Thursday, March 17, 2011

To the 6 ft man in the blue columbia jacket

and dark blond hair just long enough to prove it curls: I hope you weren't too nonplussed by the middle aged lady staring at you on Park Avenue yesterday. You reminded me of someone, so much that I had to force myself not to walk over to you. For a few minutes it was hard to convince myself you weren't him. Somewhere in my head, you were. So real that I could feel him walking across the street and coming up behind me, a little put off that I hadn't come to his side of the street. But I turned and it was a whole different person. I know it wasn't real. But still. I thought of all the times after he left to go live with his father, that we would run into each other on the street, or rather, I would only see him because he was standing in front of me saying, "Mom? Mom!" as if I were the one who had left him. He wrote it off to my nearsightedness; but I think it was a defense mechanism. Don't see the angry boy. Don't see the angry boy. And he would chide me a little for not noticing him, then chat with me as if he had never hated me. As if he loved me with all his heart and had no idea how he'd ripped me apart by choosing his father's flattery, bribes, and lies over me. Me not perfect, but better than being bought at 13. I understood. I did. Fathers hold most of the cards for 13 year old boys.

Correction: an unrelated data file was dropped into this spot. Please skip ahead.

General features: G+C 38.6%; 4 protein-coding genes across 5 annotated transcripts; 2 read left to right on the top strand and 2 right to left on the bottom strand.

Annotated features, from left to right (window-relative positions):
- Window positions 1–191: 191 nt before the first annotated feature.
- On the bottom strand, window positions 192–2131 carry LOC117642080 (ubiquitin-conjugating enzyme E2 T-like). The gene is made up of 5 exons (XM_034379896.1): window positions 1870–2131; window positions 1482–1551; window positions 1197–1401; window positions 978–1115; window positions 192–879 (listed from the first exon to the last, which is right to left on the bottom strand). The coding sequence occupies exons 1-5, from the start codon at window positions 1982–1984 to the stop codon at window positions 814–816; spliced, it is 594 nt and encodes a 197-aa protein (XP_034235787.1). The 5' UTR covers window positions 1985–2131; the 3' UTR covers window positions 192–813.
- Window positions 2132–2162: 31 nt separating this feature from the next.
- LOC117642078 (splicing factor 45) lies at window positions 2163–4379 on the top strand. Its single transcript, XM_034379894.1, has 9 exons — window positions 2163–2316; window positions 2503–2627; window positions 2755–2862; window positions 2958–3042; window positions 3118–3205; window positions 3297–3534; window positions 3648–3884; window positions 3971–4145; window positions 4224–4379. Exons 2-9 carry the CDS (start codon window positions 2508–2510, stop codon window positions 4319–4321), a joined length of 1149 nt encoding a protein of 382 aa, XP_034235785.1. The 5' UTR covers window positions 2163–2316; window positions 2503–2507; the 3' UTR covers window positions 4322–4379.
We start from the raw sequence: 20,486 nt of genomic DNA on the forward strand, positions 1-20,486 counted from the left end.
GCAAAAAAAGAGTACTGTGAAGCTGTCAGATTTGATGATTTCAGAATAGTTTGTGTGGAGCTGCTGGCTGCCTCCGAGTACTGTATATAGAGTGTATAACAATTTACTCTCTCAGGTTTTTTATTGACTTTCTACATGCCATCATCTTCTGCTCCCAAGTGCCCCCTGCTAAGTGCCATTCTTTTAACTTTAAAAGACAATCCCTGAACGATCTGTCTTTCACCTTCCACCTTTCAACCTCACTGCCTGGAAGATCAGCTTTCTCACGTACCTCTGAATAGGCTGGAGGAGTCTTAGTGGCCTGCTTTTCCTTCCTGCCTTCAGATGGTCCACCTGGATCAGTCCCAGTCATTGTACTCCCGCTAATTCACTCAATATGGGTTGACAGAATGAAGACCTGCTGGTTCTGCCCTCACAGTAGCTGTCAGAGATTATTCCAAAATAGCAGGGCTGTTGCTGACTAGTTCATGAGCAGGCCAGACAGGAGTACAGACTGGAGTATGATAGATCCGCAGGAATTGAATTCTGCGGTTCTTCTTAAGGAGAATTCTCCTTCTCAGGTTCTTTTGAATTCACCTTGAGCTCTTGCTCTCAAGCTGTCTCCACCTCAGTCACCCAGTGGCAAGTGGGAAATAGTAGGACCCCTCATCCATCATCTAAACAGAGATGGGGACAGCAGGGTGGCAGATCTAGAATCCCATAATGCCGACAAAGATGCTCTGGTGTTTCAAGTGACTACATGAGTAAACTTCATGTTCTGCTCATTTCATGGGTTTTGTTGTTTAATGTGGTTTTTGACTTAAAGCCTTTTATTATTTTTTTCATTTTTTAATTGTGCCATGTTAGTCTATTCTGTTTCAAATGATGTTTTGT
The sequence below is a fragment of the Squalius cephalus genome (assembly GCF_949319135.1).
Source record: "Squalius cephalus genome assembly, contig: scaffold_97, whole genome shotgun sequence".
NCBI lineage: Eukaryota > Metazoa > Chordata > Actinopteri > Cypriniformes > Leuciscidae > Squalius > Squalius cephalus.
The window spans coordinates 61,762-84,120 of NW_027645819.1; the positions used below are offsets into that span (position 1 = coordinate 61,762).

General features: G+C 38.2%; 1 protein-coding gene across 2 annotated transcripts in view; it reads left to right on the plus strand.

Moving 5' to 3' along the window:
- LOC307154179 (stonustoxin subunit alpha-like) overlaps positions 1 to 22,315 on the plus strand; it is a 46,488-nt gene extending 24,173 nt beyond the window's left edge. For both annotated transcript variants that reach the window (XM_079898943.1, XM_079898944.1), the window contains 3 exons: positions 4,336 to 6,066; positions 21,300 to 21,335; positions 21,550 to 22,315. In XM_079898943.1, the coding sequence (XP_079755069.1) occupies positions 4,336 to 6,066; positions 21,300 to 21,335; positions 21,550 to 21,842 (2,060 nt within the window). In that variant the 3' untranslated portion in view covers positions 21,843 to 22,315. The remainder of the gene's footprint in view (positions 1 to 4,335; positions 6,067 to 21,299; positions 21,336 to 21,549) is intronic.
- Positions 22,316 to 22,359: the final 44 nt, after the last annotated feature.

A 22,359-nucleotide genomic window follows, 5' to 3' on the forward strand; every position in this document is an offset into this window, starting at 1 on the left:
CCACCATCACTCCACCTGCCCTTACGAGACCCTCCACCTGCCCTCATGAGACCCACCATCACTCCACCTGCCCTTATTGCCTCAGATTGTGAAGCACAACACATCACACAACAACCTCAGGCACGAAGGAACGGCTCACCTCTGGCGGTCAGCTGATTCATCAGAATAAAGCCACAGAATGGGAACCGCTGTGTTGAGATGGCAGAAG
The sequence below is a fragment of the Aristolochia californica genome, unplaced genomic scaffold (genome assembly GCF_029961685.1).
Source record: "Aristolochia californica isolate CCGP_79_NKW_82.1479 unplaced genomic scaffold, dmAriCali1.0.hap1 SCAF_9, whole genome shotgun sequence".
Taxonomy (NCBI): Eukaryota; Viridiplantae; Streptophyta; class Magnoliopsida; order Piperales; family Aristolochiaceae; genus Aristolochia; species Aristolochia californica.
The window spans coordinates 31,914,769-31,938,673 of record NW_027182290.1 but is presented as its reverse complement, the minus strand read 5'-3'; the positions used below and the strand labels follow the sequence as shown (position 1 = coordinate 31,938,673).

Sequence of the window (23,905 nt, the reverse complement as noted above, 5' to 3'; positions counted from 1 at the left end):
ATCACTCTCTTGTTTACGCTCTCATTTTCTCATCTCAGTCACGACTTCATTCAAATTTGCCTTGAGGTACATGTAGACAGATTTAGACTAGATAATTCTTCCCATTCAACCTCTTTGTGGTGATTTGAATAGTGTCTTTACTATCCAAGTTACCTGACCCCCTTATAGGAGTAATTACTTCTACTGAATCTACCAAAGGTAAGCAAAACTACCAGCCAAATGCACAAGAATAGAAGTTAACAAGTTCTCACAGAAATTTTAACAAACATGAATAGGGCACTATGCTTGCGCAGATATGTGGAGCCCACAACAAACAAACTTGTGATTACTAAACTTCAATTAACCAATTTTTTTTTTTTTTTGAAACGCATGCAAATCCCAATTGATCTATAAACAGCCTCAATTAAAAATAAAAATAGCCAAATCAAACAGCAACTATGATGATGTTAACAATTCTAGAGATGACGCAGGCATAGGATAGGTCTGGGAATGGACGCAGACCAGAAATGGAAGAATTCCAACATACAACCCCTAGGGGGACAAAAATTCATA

They sent his driver's license renewal in the mail. I opened it, half curious. What, I wonder, is the use of an eye test for someone who no longer has eyes? Organ donor selection for someone whose organs were so full of poison even the hospital didn't want them, and at any rate, gone to dust now. To anyone else this piece of mail is just another boring form to fill out, but for me it's the latest reminder that the loss that shattered my life down to the roots didn't register with the rest of the world.


  1. Don't mean to intrude but I've meant to mention this before and now seems an even more appropriate moment. Find a copy of David Foster Wallace's commencement address to Kenyon's graduating class of 2005. It's all over the place. Don't read any of the annotated versions, they're just exercises in academic hubris, just find the text. Think of you often.

  2. Thanks. Like DFW, haven't read much yet. I'll find it. Think of you, too.


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